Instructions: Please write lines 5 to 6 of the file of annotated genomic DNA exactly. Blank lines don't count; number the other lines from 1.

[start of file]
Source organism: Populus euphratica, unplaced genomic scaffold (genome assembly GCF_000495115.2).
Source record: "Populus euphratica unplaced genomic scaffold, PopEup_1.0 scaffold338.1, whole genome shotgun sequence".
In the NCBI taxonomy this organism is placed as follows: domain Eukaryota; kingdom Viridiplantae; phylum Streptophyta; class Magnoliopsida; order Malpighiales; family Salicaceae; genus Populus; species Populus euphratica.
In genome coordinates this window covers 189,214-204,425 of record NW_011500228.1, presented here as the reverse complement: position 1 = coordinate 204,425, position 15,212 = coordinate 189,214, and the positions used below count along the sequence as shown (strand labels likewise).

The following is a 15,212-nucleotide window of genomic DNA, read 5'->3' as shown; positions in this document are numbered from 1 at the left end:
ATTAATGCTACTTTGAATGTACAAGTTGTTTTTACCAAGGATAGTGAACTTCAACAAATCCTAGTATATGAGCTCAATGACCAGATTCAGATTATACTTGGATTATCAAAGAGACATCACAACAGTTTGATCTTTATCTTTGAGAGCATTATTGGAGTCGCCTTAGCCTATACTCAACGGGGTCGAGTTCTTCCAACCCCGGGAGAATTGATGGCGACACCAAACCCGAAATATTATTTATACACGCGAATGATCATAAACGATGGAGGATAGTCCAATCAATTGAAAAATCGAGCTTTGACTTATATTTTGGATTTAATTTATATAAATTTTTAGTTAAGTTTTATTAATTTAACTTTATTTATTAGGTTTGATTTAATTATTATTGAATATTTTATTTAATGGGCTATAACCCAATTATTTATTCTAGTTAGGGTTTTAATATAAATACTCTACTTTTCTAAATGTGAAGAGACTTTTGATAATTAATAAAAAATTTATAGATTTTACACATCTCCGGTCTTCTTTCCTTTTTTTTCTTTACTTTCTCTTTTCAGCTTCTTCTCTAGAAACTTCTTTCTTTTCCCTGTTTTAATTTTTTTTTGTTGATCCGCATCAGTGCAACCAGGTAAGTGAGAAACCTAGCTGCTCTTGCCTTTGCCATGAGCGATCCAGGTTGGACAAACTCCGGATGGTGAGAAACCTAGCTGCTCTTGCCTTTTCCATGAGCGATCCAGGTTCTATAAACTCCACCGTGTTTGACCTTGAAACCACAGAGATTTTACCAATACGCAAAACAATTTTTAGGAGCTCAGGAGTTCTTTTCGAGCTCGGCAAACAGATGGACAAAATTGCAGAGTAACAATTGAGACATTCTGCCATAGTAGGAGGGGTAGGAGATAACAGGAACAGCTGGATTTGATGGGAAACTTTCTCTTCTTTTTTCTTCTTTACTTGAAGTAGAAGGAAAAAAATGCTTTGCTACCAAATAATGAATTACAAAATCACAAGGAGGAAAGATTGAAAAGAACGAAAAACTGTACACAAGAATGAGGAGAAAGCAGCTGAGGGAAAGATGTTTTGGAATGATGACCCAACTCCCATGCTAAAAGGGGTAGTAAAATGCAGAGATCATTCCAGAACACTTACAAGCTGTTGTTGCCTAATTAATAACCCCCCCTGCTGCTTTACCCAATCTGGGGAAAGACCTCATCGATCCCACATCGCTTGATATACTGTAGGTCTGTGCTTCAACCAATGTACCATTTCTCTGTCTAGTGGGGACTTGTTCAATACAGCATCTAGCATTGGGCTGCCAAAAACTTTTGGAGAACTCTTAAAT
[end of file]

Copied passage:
The following is a 15,212-nucleotide window of genomic DNA, read 5'->3' as shown; positions in this document are numbered from 1 at the left end:
ATTAATGCTACTTTGAATGTACAAGTTGTTTTTACCAAGGATAGTGAACTTCAACAAATCCTAGTATATGAGCTCAATGACCAGATTCAGATTATACTTGGATTATCAAAGAGACATCACAACAGTTTGATCTTTATCTTTGAGAGCATTATTGGAGTCGCCTTAGCCTATACTCAACGGGGTCGAGTTCTTCCAACCCCGGGAGAATTGATGGCGACACCAAACCCGAAATATTATTTATACACGCGAATGATCATAAACGATGGAGGATAGTCCAATCAATTGAAAAATCGAGCTTTGACTTATATTTTGGATTTAATTTATATAAATTTTTAGTTAAGTTTTATTAATTTAACTTTATTTATTAGGTTTGATTTAATTATTATTGAATATTTTATTTAATGGGCTATAACCCAATTATTTATTCTAGTTAGGGTTTTAATATAAATACTCTACTTTTCTAAATGTGAAGAGACTTTTGATAATTAATAAAAAATTTATAGATTTTACACATCTCCGGTCTTCTTTCCTTTTTTTTCTTTACTTTCTCTTTTCAGCTTCTTCTCTAGAAACTTCTTTCTTTTCCCTGTTTTAATTTTTTTTTGTTGATCCGCATCAGTGCAACCAGGTAAGTGAGAAACCTAGCTGCTCTTGCCTTTGCCATGAGCGATCCAGGTTGGACAAACTCCGGATGGTGAGAAACCTAGCTGCTCTTGCCTTTTCCATGAGCGATCCAGGTTCTATAAACTCCACCGTGTTTGACCTTGAAACCACAGAGATTTTACCAATACGCAAAACAATTTTTAGGAGCTCAGGAGTTCTTTTCGAGCTCGGCAAACAGATGGACAAAATTGCAGAGTAACAATTGAGACATTCTGCCATAGTAGGAGGGGTAGGAGATAACAGGAACAGCTGGATTTGATGGGAAACTTTCTCTTCTTTTTTCTTCTTTACTTGAAGTAGAAGGAAAAAAATGCTTTGCTACCAAATAATGAATTACAAAATCACAAGGAGGAAAGATTGAAAAGAACGAAAAACTGTACACAAGAATGAGGAGAAAGCAGCTGAGGGAAAGATGTTTTGGAATGATGACCCAACTCCCATGCTAAAAGGGGTAGTAAAATGCAGAGATCATTCCAGAACACTTACAAGCTGTTGTTGCCTAATTAATAACCCCCCCTGCTGCTTTACCCAATCTGGGGAAAGACCTCATCGATCCCACATCGCTTGATATACTGTAGGTCTGTGCTTCAACCAATGTACCATTTCTCTGTCTAGTGGGGACTTGTTCAATACAGCATCTAGCATTGGGCTGCCAAAAACTTTTGGAGAACTCTTAAAT